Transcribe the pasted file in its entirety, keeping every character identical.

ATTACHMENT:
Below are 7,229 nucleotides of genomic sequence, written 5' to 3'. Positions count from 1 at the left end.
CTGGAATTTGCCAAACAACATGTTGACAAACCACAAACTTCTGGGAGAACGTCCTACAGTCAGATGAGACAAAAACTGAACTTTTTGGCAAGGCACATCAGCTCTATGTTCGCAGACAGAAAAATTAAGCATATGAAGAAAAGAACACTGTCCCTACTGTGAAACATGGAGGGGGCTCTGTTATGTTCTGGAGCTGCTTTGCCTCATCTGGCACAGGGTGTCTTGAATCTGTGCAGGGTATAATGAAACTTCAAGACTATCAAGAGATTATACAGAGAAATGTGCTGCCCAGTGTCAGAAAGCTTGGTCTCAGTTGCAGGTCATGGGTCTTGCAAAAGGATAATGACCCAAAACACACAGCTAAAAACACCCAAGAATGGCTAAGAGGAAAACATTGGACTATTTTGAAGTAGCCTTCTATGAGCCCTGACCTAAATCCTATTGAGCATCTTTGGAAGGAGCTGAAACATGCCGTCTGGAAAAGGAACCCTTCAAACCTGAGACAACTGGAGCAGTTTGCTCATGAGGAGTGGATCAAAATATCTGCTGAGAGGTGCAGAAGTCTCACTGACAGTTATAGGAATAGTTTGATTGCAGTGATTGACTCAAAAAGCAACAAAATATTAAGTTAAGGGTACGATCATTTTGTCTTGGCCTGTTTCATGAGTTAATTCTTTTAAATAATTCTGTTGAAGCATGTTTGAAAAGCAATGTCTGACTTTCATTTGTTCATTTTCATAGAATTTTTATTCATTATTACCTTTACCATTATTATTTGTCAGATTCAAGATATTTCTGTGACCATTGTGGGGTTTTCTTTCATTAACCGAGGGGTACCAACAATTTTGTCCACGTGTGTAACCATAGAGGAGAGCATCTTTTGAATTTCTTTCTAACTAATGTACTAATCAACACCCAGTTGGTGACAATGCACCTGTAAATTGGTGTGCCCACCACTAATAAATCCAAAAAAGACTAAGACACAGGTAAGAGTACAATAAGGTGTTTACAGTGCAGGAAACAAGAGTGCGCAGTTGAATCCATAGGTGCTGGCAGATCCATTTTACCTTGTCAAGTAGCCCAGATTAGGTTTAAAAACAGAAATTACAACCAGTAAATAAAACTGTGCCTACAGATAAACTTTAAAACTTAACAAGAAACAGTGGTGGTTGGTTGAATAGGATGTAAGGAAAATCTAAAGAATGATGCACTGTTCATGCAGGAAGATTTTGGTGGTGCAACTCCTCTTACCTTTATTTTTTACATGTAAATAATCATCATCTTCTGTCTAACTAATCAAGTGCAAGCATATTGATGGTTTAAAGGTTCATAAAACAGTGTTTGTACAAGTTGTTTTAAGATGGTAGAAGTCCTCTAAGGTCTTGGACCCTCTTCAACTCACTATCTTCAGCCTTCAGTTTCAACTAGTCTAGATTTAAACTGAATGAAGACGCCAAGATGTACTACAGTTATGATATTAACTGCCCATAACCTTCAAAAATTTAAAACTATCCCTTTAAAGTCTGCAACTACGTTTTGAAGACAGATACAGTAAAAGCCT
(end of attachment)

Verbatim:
Below are 7,229 nucleotides of genomic sequence, written 5' to 3'. Positions count from 1 at the left end.
CTGGAATTTGCCAAACAACATGTTGACAAACCACAAACTTCTGGGAGAACGTCCTACAGTCAGATGAGACAAAAACTGAACTTTTTGGCAAGGCACATCAGCTCTATGTTCGCAGACAGAAAAATTAAGCATATGAAGAAAAGAACACTGTCCCTACTGTGAAACATGGAGGGGGCTCTGTTATGTTCTGGAGCTGCTTTGCCTCATCTGGCACAGGGTGTCTTGAATCTGTGCAGGGTATAATGAAACTTCAAGACTATCAAGAGATTATACAGAGAAATGTGCTGCCCAGTGTCAGAAAGCTTGGTCTCAGTTGCAGGTCATGGGTCTTGCAAAAGGATAATGACCCAAAACACACAGCTAAAAACACCCAAGAATGGCTAAGAGGAAAACATTGGACTATTTTGAAGTAGCCTTCTATGAGCCCTGACCTAAATCCTATTGAGCATCTTTGGAAGGAGCTGAAACATGCCGTCTGGAAAAGGAACCCTTCAAACCTGAGACAACTGGAGCAGTTTGCTCATGAGGAGTGGATCAAAATATCTGCTGAGAGGTGCAGAAGTCTCACTGACAGTTATAGGAATAGTTTGATTGCAGTGATTGACTCAAAAAGCAACAAAATATTAAGTTAAGGGTACGATCATTTTGTCTTGGCCTGTTTCATGAGTTAATTCTTTTAAATAATTCTGTTGAAGCATGTTTGAAAAGCAATGTCTGACTTTCATTTGTTCATTTTCATAGAATTTTTATTCATTATTACCTTTACCATTATTATTTGTCAGATTCAAGATATTTCTGTGACCATTGTGGGGTTTTCTTTCATTAACCGAGGGGTACCAACAATTTTGTCCACGTGTGTAACCATAGAGGAGAGCATCTTTTGAATTTCTTTCTAACTAATGTACTAATCAACACCCAGTTGGTGACAATGCACCTGTAAATTGGTGTGCCCACCACTAATAAATCCAAAAAAGACTAAGACACAGGTAAGAGTACAATAAGGTGTTTACAGTGCAGGAAACAAGAGTGCGCAGTTGAATCCATAGGTGCTGGCAGATCCATTTTACCTTGTCAAGTAGCCCAGATTAGGTTTAAAAACAGAAATTACAACCAGTAAATAAAACTGTGCCTACAGATAAACTTTAAAACTTAACAAGAAACAGTGGTGGTTGGTTGAATAGGATGTAAGGAAAATCTAAAGAATGATGCACTGTTCATGCAGGAAGATTTTGGTGGTGCAACTCCTCTTACCTTTATTTTTTACATGTAAATAATCATCATCTTCTGTCTAACTAATCAAGTGCAAGCATATTGATGGTTTAAAGGTTCATAAAACAGTGTTTGTACAAGTTGTTTTAAGATGGTAGAAGTCCTCTAAGGTCTTGGACCCTCTTCAACTCACTATCTTCAGCCTTCAGTTTCAACTAGTCTAGATTTAAACTGAATGAAGACGCCAAGATGTACTACAGTTATGATATTAACTGCCCATAACCTTCAAAAATTTAAAACTATCCCTTTAAAGTCTGCAACTACGTTTTGAAGACAGATACAGTAAAAGCCT